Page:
A new study reveals that while Americans are generally overconfident in their financial knowledge, only a few could score a top grade on a financial quiz.
The “Financial Literacy: Prosperity Begins with Knowledge” study from Raddon, a provider of innovative research, also found that the vast majority have never attended a financial education program, although many think such a program would be extremely or very valuable.
The research data, compiled from 1,200 online surveys of U.S. citizens 18 and older, found that nearly half of respondents (44 percent) reported that they are extremely or very financially literate. However, when asked to take a financial quiz, fewer than half passed, and only 6 percent scored an “A” grade of 90 percent or better.
Those scores aren't that surprising when considering that 84 percent of U.S. consumers have not attended a financial literacy program.
“Financial institutions have a powerful role to play in developing financial literacy today,” said David Irwin, president, Raddon in a statement. “A majority of customers who participate in a financial education program find value, and in a market that is intensely experience- and relationship-driven, providing financial education can help institutions to stand out and build depth with their customers. Closing the gap between customer perceptions of their own financial literacy and reality will help them develop the skills to build financial health.”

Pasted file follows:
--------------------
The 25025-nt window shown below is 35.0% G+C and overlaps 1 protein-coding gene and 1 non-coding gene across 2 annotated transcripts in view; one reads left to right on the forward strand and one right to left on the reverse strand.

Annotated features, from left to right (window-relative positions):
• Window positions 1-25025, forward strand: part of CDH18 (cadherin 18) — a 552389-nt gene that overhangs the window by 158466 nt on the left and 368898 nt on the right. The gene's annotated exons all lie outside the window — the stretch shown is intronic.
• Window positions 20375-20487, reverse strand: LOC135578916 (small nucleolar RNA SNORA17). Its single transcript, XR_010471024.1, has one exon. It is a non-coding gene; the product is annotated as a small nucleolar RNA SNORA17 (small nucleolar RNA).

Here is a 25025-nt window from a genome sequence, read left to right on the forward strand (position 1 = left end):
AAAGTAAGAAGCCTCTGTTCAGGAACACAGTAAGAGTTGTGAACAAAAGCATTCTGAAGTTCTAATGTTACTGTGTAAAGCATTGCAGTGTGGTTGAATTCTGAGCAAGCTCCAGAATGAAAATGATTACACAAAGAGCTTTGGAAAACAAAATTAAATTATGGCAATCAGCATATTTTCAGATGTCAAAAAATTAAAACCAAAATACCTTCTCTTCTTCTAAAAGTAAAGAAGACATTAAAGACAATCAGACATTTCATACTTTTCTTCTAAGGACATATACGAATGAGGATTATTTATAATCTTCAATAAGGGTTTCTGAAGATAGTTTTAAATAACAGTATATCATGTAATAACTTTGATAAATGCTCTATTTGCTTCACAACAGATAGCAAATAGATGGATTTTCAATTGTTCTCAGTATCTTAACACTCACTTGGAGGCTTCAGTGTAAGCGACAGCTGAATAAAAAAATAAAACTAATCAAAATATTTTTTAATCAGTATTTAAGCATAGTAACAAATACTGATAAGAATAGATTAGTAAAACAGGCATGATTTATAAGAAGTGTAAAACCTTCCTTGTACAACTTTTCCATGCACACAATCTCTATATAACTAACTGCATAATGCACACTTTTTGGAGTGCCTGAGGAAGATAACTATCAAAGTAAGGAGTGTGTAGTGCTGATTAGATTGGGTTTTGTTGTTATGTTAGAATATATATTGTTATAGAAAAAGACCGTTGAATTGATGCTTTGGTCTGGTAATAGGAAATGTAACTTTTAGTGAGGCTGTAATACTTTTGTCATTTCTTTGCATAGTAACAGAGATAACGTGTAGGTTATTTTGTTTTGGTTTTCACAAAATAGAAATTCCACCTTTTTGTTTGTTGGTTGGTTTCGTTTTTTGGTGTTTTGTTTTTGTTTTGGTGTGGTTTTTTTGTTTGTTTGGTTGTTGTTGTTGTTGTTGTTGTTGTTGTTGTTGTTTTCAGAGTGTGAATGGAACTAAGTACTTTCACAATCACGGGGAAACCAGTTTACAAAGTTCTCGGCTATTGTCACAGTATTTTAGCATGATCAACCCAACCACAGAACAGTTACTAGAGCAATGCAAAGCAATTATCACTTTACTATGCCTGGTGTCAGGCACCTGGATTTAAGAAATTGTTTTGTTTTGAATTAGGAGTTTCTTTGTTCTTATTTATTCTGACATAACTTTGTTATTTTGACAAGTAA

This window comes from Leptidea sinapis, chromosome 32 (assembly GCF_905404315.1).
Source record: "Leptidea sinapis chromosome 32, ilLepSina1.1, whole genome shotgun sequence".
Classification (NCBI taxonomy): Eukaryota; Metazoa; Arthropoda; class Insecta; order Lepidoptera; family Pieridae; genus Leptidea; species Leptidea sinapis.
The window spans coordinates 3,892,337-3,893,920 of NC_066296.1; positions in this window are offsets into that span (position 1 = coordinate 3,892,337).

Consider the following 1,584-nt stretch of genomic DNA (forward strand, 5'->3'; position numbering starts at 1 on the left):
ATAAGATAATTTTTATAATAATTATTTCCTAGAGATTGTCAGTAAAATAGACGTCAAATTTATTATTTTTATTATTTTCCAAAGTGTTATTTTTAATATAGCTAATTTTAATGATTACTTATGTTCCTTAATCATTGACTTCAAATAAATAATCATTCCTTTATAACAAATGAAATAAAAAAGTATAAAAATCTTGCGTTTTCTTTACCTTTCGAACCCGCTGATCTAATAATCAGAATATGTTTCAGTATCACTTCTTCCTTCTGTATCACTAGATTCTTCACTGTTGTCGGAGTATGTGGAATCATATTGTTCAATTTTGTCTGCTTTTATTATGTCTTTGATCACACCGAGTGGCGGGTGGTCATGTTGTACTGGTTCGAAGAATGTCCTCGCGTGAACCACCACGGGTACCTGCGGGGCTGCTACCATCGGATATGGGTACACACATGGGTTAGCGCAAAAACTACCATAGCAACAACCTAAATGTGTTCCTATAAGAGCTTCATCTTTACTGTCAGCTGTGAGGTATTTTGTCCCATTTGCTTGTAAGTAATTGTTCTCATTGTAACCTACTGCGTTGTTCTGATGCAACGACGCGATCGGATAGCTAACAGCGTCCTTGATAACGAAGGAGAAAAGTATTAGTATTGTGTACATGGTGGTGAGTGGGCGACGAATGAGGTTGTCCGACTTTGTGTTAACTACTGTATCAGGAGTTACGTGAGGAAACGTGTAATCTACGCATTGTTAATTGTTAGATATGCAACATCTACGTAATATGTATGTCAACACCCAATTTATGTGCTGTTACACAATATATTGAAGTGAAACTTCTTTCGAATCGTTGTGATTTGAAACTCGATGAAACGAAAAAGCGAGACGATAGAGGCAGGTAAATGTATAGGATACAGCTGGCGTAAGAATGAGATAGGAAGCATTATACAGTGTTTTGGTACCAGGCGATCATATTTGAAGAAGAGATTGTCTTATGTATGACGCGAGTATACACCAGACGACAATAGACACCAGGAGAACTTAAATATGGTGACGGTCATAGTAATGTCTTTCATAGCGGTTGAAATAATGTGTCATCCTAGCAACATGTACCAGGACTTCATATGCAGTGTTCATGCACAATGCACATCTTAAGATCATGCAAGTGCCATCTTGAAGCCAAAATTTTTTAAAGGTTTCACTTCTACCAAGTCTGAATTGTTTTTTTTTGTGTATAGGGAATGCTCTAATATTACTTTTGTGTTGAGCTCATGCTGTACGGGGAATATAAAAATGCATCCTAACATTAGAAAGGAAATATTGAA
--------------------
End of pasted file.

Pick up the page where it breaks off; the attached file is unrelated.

Education might be able to help Americans who are struggling to stay financially afloat. The Financial Invisibles Report, created by PYMNTS in collaboration with Unifund, found that for nearly half of Americans, paying bills and maintaining financial stability is a daily struggle.
In fact, those who said they had attended a financial literacy program scored higher on the Raddon financial quiz. Researchers reported that education efforts should be focused on the most impactful areas, including money management, retirement and investments. And over a third of respondents (38 percent) agree, saying this type of financial literacy program would be extremely or very valuable.
“Imagine the benefits for both customers and institutions if this model played out,” said Irwin. “Banks and credit unions can provide the insights their customers need to thrive, and their customers’ financial success will in turn lead to deeper financial institution relationships.”